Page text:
Historical reenactment societies on the internet have storytellers, craftsworkers & other specialists. Some, such as Hrafnslith (Troop of the Raven) based in Dorset, & Regia Anglorum have their own living history encampments. Some will come to schools to talk or perform combat reenactment for the National Curriculum Key Stage 2 (Settlers and Invaders).
Historic UK‘s History Magazine has a reenactors directory covering 11 time periods on its website. Here you can find details of historical reenactment in this country, showing which groups might come to your school, mount a public display or be available for film work.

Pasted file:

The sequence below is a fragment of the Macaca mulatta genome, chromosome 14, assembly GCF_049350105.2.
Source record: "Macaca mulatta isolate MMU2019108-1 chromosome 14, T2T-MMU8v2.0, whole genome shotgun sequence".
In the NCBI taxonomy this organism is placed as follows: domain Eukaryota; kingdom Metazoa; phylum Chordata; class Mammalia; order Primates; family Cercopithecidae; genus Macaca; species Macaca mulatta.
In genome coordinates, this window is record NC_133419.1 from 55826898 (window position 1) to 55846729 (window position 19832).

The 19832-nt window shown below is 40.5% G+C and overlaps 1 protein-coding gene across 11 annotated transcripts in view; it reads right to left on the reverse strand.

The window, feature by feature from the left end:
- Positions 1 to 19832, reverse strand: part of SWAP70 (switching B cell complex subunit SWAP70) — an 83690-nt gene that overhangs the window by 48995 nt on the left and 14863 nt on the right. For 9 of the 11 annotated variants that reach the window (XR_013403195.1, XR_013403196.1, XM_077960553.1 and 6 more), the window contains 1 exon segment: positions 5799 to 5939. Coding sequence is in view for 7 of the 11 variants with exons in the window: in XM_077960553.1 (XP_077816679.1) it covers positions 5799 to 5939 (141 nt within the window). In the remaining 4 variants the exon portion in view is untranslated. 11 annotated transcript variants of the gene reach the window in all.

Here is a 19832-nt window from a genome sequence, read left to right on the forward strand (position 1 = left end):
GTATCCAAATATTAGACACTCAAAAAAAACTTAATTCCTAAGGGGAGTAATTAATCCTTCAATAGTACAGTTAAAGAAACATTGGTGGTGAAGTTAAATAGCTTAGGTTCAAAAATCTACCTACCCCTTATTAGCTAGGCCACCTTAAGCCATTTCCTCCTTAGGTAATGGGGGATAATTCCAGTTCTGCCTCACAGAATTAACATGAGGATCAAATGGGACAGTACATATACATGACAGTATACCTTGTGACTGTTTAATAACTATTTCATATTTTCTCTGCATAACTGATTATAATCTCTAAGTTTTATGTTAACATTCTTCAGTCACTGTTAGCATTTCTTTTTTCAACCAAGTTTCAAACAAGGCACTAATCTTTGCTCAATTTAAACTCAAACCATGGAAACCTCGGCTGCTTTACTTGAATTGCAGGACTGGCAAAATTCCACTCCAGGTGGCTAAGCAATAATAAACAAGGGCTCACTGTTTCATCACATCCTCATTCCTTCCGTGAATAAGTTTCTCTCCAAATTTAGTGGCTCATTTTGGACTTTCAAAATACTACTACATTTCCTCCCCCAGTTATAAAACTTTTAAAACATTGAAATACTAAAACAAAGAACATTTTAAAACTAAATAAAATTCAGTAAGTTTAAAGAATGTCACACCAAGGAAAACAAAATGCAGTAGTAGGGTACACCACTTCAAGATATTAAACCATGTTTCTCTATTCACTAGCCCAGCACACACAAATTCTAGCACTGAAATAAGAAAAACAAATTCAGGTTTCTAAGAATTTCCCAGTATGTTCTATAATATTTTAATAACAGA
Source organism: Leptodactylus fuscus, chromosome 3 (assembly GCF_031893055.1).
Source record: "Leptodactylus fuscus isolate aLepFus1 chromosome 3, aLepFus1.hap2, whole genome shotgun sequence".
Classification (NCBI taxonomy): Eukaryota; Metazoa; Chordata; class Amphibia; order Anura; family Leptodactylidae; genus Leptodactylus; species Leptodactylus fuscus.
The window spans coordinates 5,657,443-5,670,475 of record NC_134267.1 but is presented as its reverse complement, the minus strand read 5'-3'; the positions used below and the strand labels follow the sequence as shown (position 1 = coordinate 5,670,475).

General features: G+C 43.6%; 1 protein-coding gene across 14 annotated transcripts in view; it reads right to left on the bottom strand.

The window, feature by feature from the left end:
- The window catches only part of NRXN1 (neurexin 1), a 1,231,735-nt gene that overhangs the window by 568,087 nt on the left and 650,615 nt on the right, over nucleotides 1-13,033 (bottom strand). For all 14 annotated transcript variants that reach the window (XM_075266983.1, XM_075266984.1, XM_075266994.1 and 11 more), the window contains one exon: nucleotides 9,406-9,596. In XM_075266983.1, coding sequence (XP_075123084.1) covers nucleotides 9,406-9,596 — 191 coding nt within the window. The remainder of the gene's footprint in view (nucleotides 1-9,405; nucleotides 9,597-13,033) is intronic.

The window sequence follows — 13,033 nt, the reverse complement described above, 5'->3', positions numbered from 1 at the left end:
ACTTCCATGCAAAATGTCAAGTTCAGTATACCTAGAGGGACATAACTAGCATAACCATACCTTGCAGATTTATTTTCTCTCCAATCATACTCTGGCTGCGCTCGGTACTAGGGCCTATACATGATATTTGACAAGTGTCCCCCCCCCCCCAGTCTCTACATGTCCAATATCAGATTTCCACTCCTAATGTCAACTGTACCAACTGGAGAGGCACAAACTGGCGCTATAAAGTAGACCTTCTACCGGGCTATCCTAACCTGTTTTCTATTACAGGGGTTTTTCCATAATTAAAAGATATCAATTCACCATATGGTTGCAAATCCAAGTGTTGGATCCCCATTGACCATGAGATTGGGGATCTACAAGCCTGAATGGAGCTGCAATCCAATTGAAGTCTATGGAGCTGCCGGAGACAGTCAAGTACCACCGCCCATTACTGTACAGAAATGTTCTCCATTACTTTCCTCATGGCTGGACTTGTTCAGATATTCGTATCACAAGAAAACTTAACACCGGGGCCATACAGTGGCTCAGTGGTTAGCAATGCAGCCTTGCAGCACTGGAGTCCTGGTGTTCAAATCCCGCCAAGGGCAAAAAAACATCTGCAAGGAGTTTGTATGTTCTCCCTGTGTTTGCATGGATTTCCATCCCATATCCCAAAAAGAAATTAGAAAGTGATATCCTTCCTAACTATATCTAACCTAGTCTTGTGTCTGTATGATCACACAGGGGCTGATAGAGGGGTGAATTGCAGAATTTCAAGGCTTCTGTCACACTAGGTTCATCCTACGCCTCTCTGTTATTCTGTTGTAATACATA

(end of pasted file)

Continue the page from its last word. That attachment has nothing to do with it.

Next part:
Of 136 groups listed on the website in 2015, 13 were Viking and Saxon specialists : Ealdfaeder, Ordgar Dark Age Reenactors, Wodens Hearth, Croix du Nord, Wirhalh Skip Felagr, Reenactment Mercenaries, Wuffa, Vikings of Middle England, Nordmanni, Longship Trading Company, Kernow Anwyn, WEOROD, Mercia Sveiter.
Each group doing battle reenactment follows a set of rules. Health and Safety demand a helmet; other than that, scores are higher for the wearing of armour. Some groups allow a tap of the sword on a combatant’s shoulder as a ‘hit’. The Huscarl System allows only one hit, anywhere, & the person who is hit takes no further part in the combat.
The Battle of Carham 2018 . lighthouse movie show . Combat reenactment sample
Rules for The Vikings!, Regia Anglorum, Swords of Dalriada & Jomsvikings & the HuscarlSystem are described by martial arts trainer Keith Farrell, who teaches HEMA (Historical European martial arts) & coaches instructors. See Keith on youtube in the final of the Edgebana Open Broadsword Final 2016.